As a used-vehicle manager, I was told that to increase sales volumes, I needed to stock vehicles that could retail for half their original manufacturer's suggested retail price.

I'm not sure I fully understood the significance of that tip until later in my career. That advice is probably more applicable now than at any point in recent memory.

We are all familiar with the vulnerability and volatility in wholesale prices of late-model used vehicles. We know the impact new-vehicle incentives have on one- to three-year-old vehicles. There is little retailers can do to control that market.

Obviously, a strict aging policy discipline helps. But if you tend to lack the discipline for that, you may be suffering large wholesale losses if and when you need to dispose of this inventory.

So, how do you insulate yourself? You can't totally control this, but by stocking the proper inventory model and price mix, you are well on your way. What you can do though is take full advantage of the hottest market segment: the lesser expensive used vehicles.

You may be thinking, “I know that is the hottest market. All I need now are the vehicles that meet this profile and I, too, will do well.”

So, where to find them?

From years of studying and documenting used-vehicle transactions, we've found that highest gross profit comes from used vehicles acquired as new-vehicle trade-ins.

If we can attract the customers currently driving these highly desirable trade-ins, we not only have a chance to sell a new vehicle, we create our ideal used-vehicle volume inventory. It's a win-win situation.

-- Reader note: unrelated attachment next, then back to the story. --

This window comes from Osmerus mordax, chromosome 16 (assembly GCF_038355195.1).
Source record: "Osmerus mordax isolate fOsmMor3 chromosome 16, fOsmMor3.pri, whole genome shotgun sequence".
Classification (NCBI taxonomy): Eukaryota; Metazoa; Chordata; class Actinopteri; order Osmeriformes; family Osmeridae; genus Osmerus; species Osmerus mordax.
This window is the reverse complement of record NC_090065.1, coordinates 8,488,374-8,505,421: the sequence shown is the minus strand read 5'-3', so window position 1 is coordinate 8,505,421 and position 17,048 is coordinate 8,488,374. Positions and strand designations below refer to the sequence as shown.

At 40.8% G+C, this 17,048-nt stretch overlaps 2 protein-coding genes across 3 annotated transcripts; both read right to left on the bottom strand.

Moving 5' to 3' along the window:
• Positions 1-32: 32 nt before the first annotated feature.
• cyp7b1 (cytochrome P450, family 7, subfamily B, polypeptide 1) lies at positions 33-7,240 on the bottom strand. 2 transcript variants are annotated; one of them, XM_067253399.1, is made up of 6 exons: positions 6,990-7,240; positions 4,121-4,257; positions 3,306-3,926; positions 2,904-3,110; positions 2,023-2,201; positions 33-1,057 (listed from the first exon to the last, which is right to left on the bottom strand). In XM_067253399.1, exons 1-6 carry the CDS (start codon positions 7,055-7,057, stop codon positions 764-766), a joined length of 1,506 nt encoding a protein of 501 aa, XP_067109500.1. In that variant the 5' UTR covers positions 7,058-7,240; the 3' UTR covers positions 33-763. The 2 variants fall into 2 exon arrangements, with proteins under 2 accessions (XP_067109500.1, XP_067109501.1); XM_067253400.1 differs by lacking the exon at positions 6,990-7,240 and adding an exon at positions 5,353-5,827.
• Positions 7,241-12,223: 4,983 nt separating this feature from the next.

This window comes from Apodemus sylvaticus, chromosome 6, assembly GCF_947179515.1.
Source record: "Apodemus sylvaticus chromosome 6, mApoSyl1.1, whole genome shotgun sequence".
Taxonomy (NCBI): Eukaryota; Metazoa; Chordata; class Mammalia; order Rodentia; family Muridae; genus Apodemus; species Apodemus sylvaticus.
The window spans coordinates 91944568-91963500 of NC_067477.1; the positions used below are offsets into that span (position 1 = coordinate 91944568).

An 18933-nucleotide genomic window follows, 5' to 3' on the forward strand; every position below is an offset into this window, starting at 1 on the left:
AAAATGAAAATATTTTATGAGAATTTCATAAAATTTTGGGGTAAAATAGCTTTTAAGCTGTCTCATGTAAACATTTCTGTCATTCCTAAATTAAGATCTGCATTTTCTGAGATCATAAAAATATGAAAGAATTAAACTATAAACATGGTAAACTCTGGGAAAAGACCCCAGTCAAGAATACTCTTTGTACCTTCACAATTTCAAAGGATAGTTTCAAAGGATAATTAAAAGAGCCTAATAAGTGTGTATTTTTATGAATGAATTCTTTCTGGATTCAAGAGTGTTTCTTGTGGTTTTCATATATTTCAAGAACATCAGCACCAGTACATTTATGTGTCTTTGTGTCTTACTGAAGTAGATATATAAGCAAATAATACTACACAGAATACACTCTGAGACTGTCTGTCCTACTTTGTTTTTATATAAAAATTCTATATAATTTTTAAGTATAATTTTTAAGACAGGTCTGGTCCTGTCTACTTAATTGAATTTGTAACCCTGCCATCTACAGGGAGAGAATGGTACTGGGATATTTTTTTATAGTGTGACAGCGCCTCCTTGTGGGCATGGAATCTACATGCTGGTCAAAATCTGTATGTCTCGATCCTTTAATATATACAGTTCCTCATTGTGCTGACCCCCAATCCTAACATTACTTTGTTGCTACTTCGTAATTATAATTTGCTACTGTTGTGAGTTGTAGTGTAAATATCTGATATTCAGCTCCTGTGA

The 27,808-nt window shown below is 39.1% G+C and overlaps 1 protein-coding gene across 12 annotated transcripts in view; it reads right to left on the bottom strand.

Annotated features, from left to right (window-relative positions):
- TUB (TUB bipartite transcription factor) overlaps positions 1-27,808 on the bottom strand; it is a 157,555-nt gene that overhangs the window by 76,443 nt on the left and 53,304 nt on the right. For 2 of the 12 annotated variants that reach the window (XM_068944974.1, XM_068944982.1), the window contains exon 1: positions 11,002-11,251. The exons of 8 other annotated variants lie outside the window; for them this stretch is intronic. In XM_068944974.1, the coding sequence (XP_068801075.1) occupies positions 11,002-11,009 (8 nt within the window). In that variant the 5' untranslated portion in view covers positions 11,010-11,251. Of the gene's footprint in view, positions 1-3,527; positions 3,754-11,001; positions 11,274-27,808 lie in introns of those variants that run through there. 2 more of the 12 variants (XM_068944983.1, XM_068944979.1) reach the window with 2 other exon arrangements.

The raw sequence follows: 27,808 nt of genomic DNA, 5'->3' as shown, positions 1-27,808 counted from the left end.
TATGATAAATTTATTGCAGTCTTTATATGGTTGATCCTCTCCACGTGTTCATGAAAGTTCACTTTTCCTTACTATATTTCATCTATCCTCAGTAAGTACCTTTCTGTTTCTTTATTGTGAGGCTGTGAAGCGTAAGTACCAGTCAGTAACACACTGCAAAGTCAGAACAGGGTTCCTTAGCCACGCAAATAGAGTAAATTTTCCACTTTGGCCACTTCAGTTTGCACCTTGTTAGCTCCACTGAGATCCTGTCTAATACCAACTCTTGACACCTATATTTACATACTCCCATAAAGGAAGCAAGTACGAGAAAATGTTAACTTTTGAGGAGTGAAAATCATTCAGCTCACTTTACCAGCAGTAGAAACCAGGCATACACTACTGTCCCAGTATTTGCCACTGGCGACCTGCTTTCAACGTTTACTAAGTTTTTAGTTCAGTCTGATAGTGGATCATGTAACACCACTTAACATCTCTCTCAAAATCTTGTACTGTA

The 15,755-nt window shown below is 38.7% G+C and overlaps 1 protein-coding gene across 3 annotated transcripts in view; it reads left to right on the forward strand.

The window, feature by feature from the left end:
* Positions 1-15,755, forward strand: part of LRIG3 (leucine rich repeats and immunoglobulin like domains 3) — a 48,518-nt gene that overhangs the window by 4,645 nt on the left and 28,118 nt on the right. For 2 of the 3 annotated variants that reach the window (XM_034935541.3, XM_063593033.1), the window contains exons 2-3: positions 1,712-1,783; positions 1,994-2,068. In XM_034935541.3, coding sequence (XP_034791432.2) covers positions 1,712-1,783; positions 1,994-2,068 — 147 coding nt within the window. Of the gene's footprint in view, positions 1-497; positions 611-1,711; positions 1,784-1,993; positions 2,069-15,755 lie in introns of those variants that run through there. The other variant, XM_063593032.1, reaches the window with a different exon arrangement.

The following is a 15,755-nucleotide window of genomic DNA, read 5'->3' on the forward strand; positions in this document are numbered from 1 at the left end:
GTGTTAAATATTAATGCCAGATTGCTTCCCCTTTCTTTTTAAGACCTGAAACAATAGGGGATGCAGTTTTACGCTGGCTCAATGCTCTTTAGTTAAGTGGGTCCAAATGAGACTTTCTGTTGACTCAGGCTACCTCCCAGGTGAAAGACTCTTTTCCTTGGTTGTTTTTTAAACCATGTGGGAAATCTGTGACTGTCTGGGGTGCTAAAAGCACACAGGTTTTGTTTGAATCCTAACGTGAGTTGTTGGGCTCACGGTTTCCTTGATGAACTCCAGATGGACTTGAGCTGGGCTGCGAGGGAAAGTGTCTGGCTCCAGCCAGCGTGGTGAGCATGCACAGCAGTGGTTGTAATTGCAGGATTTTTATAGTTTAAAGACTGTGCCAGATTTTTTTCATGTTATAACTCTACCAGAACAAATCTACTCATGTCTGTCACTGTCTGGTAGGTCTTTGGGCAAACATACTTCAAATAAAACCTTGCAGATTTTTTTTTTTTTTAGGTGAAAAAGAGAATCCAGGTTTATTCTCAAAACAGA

In the most recent used-vehicle study conducted with our domestic and regular import franchised dealer clients, we found used cars with a cost of $10,000 or less account for 50.7% of their total used cars retail. Used trucks costing $10,000 or less account for 27.9%. Per used unit retailed grosses exceed $1,500 on cars and $1,600 on trucks.

Dealers routinely tell me that, if you are trying to appraise nice older vehicles using a book, you likely are missing business. Education then becomes a key if you truly are serious about getting into this business.

Dealers who enjoy real success in this arena will say, that you have to step up and trade for these vehicles.

So how do you go about educating your personnel? One dealer friend, in order to ensure his personnel are in tune with the market, routinely takes both his new- and used-vehicle managers to auctions to watch the lanes where these lesser expensive vehicles run.

Another friend attends a major auction's night sale featuring older vehicles each week. He consistently remarks how amazed he is to see the prices some of these older vehicles are bringing.

So, if our used-vehicle study represents reality (and I strongly maintain it does) then a high percentage of your strongest competitors' used-vehicle sales are coming from an inventory with a cost basis of less than $10,000 and, they are making good grosses on them.

To recap:

If we can't buy these cars and trucks at auction, then we must step up and trade for them. That, in turn, translates into increased new-vehicle volume and gross. Moreover, studies have shown the lesser expensive used vehicles turn more quickly, which equals increased investment capital. Hum!

This is not just a theory. It is reality and an opportunity for your operation to increase both new- and used-vehicle volume and gross.

Good selling!

Tony Noland ( is the president and CEO of NCM Associates Inc.